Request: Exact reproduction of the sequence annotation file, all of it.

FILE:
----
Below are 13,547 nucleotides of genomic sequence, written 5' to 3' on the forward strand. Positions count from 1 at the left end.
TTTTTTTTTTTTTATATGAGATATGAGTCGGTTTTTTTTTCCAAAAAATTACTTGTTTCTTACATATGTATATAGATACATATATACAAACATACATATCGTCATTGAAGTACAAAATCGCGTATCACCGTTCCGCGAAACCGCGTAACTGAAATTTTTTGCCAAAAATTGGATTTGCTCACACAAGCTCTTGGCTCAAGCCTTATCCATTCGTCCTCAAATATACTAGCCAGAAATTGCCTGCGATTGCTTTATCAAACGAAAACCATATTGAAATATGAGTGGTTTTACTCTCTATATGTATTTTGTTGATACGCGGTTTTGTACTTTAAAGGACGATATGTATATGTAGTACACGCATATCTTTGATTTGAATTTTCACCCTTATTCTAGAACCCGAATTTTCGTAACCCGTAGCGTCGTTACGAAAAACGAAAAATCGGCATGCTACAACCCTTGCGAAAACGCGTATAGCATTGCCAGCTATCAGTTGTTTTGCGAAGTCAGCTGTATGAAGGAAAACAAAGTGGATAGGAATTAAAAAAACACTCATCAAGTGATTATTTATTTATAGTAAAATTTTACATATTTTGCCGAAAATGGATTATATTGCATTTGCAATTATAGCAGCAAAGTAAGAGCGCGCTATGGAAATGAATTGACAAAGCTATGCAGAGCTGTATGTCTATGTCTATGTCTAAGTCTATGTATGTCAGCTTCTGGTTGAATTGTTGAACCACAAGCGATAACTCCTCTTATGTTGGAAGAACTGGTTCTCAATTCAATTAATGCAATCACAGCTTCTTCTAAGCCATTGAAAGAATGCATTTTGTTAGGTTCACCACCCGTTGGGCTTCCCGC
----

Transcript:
Below are 13,547 nucleotides of genomic sequence, written 5' to 3' on the forward strand. Positions count from 1 at the left end.
TTTTTTTTTTTTTATATGAGATATGAGTCGGTTTTTTTTTCCAAAAAATTACTTGTTTCTTACATATGTATATAGATACATATATACAAACATACATATCGTCATTGAAGTACAAAATCGCGTATCACCGTTCCGCGAAACCGCGTAACTGAAATTTTTTGCCAAAAATTGGATTTGCTCACACAAGCTCTTGGCTCAAGCCTTATCCATTCGTCCTCAAATATACTAGCCAGAAATTGCCTGCGATTGCTTTATCAAACGAAAACCATATTGAAATATGAGTGGTTTTACTCTCTATATGTATTTTGTTGATACGCGGTTTTGTACTTTAAAGGACGATATGTATATGTAGTACACGCATATCTTTGATTTGAATTTTCACCCTTATTCTAGAACCCGAATTTTCGTAACCCGTAGCGTCGTTACGAAAAACGAAAAATCGGCATGCTACAACCCTTGCGAAAACGCGTATAGCATTGCCAGCTATCAGTTGTTTTGCGAAGTCAGCTGTATGAAGGAAAACAAAGTGGATAGGAATTAAAAAAACACTCATCAAGTGATTATTTATTTATAGTAAAATTTTACATATTTTGCCGAAAATGGATTATATTGCATTTGCAATTATAGCAGCAAAGTAAGAGCGCGCTATGGAAATGAATTGACAAAGCTATGCAGAGCTGTATGTCTATGTCTATGTCTAAGTCTATGTATGTCAGCTTCTGGTTGAATTGTTGAACCACAAGCGATAACTCCTCTTATGTTGGAAGAACTGGTTCTCAATTCAATTAATGCAATCACAGCTTCTTCTAAGCCATTGAAAGAATGCATTTTGTTAGGTTCACCACCCGTTGGGCTTCCCGC